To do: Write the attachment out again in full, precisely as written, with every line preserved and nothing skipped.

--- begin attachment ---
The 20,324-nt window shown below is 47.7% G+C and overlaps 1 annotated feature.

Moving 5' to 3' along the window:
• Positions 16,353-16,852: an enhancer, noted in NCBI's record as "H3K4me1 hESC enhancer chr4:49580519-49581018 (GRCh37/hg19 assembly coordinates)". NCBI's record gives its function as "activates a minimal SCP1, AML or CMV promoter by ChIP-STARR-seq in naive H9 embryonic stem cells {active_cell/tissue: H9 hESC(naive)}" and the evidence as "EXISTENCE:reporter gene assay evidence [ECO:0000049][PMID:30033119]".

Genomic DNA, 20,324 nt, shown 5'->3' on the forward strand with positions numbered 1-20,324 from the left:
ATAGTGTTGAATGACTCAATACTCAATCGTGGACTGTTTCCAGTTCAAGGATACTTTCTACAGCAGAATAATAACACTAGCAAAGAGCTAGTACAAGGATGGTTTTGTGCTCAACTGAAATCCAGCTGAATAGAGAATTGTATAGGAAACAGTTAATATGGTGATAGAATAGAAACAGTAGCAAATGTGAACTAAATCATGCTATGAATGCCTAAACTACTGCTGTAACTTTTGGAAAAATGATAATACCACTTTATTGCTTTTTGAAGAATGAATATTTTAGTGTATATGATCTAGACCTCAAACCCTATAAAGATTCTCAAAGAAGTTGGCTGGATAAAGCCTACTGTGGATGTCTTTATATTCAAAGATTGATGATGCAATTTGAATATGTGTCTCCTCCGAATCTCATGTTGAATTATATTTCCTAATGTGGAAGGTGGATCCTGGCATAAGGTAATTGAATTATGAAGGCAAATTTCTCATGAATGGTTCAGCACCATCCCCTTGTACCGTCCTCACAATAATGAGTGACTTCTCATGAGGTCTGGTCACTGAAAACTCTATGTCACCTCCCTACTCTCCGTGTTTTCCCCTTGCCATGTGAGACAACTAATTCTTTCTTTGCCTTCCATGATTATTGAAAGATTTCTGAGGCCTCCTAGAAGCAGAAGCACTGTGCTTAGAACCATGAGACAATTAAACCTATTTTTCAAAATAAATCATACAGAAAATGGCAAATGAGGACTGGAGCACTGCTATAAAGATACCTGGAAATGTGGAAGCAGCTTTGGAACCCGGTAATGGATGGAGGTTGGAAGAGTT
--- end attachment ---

The 20,324-nt window shown below is 47.7% G+C and overlaps 1 annotated feature.

Moving 5' to 3' along the window:
• Positions 16,353-16,852: an enhancer, noted in NCBI's record as "H3K4me1 hESC enhancer chr4:49580519-49581018 (GRCh37/hg19 assembly coordinates)". NCBI's record gives its function as "activates a minimal SCP1, AML or CMV promoter by ChIP-STARR-seq in naive H9 embryonic stem cells {active_cell/tissue: H9 hESC(naive)}" and the evidence as "EXISTENCE:reporter gene assay evidence [ECO:0000049][PMID:30033119]".

Genomic DNA, 20,324 nt, shown 5'->3' on the forward strand with positions numbered 1-20,324 from the left:
ATAGTGTTGAATGACTCAATACTCAATCGTGGACTGTTTCCAGTTCAAGGATACTTTCTACAGCAGAATAATAACACTAGCAAAGAGCTAGTACAAGGATGGTTTTGTGCTCAACTGAAATCCAGCTGAATAGAGAATTGTATAGGAAACAGTTAATATGGTGATAGAATAGAAACAGTAGCAAATGTGAACTAAATCATGCTATGAATGCCTAAACTACTGCTGTAACTTTTGGAAAAATGATAATACCACTTTATTGCTTTTTGAAGAATGAATATTTTAGTGTATATGATCTAGACCTCAAACCCTATAAAGATTCTCAAAGAAGTTGGCTGGATAAAGCCTACTGTGGATGTCTTTATATTCAAAGATTGATGATGCAATTTGAATATGTGTCTCCTCCGAATCTCATGTTGAATTATATTTCCTAATGTGGAAGGTGGATCCTGGCATAAGGTAATTGAATTATGAAGGCAAATTTCTCATGAATGGTTCAGCACCATCCCCTTGTACCGTCCTCACAATAATGAGTGACTTCTCATGAGGTCTGGTCACTGAAAACTCTATGTCACCTCCCTACTCTCCGTGTTTTCCCCTTGCCATGTGAGACAACTAATTCTTTCTTTGCCTTCCATGATTATTGAAAGATTTCTGAGGCCTCCTAGAAGCAGAAGCACTGTGCTTAGAACCATGAGACAATTAAACCTATTTTTCAAAATAAATCATACAGAAAATGGCAAATGAGGACTGGAGCACTGCTATAAAGATACCTGGAAATGTGGAAGCAGCTTTGGAACCCGGTAATGGATGGAGGTTGGAAGAGTT